Achieving work-life balance
A background in engineering gave Tracey Mozel a leg up when she made a career switch to technical writing
Nelson resident Tracey Mozel is an engineer by training but has morphed that background into a home-based business—Tracey Mozel Technical Writing—that suits her current lifestlye in the Kootenays.
She loves what she does because it affords her that precious work-life balance that so many seek. Mozel mentioned flexibility several times in describing the benefits of her choice of career, something she's been doing for 12 years now.
That flexibility means she can enjoy satisfying work, but be home with her kids too, enjoying the relaxed pace of life in the West Kootenay.
Who are you and what do you do?
I am an engineer-turned-technical writer, and I produce technical documentation, both print and electronic, for clients in industries that range from software development to dairy farming.
What is your favourite part of the job?
The best things about my job are the variety and flexibility. I work on contract with clients from many different industries, so every project is different, and every week offers the opportunity to do something new.
Working from a home office also gives me lots of flexibility to plan my work schedule around my family's schedule. It's really the best of both worlds—satisfying, interesting work and the flexibility to be at home when my kids get out of school.
What tips would you give to someone looking to get into similar work?
Unquestionably, a degree in electrical engineering has been a big boost to my technical writing career. That isn't the only route into the field, of course, but it has certainly worked for me.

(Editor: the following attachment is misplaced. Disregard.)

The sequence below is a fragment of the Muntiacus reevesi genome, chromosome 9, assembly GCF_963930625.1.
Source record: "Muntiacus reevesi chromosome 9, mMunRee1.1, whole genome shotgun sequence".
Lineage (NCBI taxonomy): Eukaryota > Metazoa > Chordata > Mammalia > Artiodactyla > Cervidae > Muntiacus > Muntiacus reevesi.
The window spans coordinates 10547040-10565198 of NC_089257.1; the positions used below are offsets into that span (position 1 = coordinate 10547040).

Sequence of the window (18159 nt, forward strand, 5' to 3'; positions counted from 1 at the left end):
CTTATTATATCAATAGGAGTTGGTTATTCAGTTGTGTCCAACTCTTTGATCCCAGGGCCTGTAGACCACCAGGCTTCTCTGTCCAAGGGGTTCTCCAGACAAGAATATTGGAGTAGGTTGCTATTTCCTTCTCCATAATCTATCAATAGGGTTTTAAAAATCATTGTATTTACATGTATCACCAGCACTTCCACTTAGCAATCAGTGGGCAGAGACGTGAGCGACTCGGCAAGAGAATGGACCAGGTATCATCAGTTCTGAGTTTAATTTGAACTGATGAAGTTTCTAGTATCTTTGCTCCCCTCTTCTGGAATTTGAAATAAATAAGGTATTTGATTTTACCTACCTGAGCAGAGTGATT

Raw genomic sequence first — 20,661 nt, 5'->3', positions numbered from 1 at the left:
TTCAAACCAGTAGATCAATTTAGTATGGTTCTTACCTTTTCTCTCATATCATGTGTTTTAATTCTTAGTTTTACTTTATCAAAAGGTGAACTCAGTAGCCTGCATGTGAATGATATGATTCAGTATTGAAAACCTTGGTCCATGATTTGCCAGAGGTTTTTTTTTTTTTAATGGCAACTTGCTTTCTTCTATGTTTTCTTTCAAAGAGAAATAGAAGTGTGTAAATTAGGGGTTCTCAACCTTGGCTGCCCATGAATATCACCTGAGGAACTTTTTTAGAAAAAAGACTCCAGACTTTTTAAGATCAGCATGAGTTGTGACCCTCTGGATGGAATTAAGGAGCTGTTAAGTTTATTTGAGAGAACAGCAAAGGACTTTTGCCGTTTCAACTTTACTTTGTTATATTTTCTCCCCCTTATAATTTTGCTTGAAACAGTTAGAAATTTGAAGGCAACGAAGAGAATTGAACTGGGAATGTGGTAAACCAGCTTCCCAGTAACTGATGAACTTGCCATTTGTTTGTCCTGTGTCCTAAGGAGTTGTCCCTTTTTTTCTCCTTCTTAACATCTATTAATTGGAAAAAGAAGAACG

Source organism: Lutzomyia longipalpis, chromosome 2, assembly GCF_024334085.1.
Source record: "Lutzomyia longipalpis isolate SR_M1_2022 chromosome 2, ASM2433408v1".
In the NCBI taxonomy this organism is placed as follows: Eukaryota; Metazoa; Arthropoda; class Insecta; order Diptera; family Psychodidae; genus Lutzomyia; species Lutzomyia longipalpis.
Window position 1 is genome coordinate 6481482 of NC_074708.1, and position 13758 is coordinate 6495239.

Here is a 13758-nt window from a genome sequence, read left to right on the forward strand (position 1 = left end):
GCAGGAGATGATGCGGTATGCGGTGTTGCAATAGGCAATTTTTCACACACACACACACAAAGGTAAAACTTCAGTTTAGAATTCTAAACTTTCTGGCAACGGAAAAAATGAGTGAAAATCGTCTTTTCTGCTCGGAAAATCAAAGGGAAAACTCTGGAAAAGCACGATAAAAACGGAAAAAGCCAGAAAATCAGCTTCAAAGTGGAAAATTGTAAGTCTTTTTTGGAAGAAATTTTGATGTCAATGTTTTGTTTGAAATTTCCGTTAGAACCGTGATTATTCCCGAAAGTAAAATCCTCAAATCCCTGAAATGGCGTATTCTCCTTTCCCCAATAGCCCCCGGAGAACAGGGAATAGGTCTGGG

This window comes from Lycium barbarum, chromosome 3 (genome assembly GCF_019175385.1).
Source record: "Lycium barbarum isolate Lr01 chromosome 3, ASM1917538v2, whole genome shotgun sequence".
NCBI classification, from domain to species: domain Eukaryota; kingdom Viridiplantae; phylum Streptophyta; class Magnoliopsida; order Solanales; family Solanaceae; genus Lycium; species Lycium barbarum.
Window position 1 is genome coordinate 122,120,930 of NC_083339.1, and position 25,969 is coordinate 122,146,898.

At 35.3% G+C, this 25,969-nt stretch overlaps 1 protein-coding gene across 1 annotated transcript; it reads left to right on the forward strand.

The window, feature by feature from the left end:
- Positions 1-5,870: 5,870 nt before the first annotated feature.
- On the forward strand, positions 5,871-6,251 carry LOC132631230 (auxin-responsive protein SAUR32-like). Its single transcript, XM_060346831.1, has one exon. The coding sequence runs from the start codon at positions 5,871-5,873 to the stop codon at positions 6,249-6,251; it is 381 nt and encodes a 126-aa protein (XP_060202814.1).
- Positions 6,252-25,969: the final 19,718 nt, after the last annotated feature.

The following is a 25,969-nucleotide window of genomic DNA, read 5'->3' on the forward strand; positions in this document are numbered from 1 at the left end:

The most obvious benefit is that a background in engineering and science makes it relatively easy to understand complex technical material; it is immensely useful to have some previous experience or education related to my clients' products or processes.
Another benefit is that an engineering degree helps give me a foot in the door. There is often a belief among technical companies that what they do is so complicated that a technical writer with an arts background couldn't possibly be any help at all. That isn't necessarily true, of course; I have worked with many very good technical writers who came from English or journalism backgrounds.
But the perception is there, and having an engineering degree helps break down that barrier. My career as an engineer, years ago though it was, also helped me establish a network of contacts that have by now spread to many different companies in a lot of different industries.
That's incredibly valuable; nearly all the work I've done as a technical writer has come from those contacts.
What do you enjoy about living in the Kootenays?
The relaxed Kootenay pace of life is really something special. I grew up here but spent nearly 20 years at the Coast, first getting an engineering degree and then building a career. It was a good thing to do at the time, but I am very happy to be back in the Kootenays.
Life here is so much more relaxed: the people are more open, the traffic is lighter, the pace is slower. People are much less angry here. The other day, the guy behind me at an intersection honked his horn when the light turned green; apparently I didn't move fast enough for him. I just thought, "Wow, you're not from around here, are you?"